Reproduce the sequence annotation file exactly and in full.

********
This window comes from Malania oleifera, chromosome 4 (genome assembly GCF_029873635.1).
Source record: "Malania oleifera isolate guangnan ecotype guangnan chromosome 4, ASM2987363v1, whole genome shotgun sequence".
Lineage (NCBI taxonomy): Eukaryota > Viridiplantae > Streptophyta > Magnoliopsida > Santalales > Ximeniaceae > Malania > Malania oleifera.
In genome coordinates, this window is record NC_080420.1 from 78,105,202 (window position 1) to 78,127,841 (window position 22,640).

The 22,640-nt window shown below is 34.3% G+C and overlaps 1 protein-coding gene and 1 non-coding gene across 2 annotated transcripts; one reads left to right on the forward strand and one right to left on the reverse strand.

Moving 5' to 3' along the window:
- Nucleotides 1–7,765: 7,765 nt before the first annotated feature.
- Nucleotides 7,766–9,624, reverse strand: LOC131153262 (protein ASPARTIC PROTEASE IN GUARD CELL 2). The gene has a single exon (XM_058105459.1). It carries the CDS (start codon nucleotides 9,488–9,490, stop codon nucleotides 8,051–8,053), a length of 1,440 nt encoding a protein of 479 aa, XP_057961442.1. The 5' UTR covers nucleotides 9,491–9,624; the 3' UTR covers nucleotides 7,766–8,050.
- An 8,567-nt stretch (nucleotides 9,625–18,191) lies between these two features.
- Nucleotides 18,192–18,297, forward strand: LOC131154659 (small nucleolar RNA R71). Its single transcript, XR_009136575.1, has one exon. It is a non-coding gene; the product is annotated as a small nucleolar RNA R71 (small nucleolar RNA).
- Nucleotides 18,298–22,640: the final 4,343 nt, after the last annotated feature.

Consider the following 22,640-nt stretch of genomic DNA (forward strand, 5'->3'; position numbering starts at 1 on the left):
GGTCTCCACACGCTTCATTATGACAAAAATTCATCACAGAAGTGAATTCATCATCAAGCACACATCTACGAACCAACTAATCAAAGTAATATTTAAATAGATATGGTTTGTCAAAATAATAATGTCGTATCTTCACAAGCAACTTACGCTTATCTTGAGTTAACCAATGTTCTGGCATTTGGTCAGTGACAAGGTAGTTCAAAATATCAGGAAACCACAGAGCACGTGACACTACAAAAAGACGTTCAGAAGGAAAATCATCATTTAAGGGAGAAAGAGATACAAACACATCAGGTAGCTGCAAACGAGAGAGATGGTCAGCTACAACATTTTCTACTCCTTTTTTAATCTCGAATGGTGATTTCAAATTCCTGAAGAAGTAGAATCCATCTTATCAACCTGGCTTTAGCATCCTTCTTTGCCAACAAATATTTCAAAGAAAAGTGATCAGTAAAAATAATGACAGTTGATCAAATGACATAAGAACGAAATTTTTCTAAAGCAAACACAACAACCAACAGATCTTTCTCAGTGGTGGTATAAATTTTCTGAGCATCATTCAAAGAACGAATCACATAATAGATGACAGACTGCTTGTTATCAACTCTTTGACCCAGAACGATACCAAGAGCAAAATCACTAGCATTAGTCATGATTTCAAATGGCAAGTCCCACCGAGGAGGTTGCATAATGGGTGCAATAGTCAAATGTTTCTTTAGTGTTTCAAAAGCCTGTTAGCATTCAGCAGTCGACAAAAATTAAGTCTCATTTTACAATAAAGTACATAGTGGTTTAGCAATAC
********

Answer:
This window comes from Malania oleifera, chromosome 4 (genome assembly GCF_029873635.1).
Source record: "Malania oleifera isolate guangnan ecotype guangnan chromosome 4, ASM2987363v1, whole genome shotgun sequence".
Lineage (NCBI taxonomy): Eukaryota > Viridiplantae > Streptophyta > Magnoliopsida > Santalales > Ximeniaceae > Malania > Malania oleifera.
In genome coordinates, this window is record NC_080420.1 from 78,105,202 (window position 1) to 78,127,841 (window position 22,640).

The 22,640-nt window shown below is 34.3% G+C and overlaps 1 protein-coding gene and 1 non-coding gene across 2 annotated transcripts; one reads left to right on the forward strand and one right to left on the reverse strand.

Moving 5' to 3' along the window:
- Nucleotides 1–7,765: 7,765 nt before the first annotated feature.
- Nucleotides 7,766–9,624, reverse strand: LOC131153262 (protein ASPARTIC PROTEASE IN GUARD CELL 2). The gene has a single exon (XM_058105459.1). It carries the CDS (start codon nucleotides 9,488–9,490, stop codon nucleotides 8,051–8,053), a length of 1,440 nt encoding a protein of 479 aa, XP_057961442.1. The 5' UTR covers nucleotides 9,491–9,624; the 3' UTR covers nucleotides 7,766–8,050.
- An 8,567-nt stretch (nucleotides 9,625–18,191) lies between these two features.
- Nucleotides 18,192–18,297, forward strand: LOC131154659 (small nucleolar RNA R71). Its single transcript, XR_009136575.1, has one exon. It is a non-coding gene; the product is annotated as a small nucleolar RNA R71 (small nucleolar RNA).
- Nucleotides 18,298–22,640: the final 4,343 nt, after the last annotated feature.

Consider the following 22,640-nt stretch of genomic DNA (forward strand, 5'->3'; position numbering starts at 1 on the left):
GGTCTCCACACGCTTCATTATGACAAAAATTCATCACAGAAGTGAATTCATCATCAAGCACACATCTACGAACCAACTAATCAAAGTAATATTTAAATAGATATGGTTTGTCAAAATAATAATGTCGTATCTTCACAAGCAACTTACGCTTATCTTGAGTTAACCAATGTTCTGGCATTTGGTCAGTGACAAGGTAGTTCAAAATATCAGGAAACCACAGAGCACGTGACACTACAAAAAGACGTTCAGAAGGAAAATCATCATTTAAGGGAGAAAGAGATACAAACACATCAGGTAGCTGCAAACGAGAGAGATGGTCAGCTACAACATTTTCTACTCCTTTTTTAATCTCGAATGGTGATTTCAAATTCCTGAAGAAGTAGAATCCATCTTATCAACCTGGCTTTAGCATCCTTCTTTGCCAACAAATATTTCAAAGAAAAGTGATCAGTAAAAATAATGACAGTTGATCAAATGACATAAGAACGAAATTTTTCTAAAGCAAACACAACAACCAACAGATCTTTCTCAGTGGTGGTATAAATTTTCTGAGCATCATTCAAAGAACGAATCACATAATAGATGACAGACTGCTTGTTATCAACTCTTTGACCCAGAACGATACCAAGAGCAAAATCACTAGCATTAGTCATGATTTCAAATGGCAAGTCCCACCGAGGAGGTTGCATAATGGGTGCAATAGTCAAATGTTTCTTTAGTGTTTCAAAAGCCTGTTAGCATTCAGCAGTCGACAAAAATTAAGTCTCATTTTACAATAAAGTACATAGTGGTTTAGCAATAC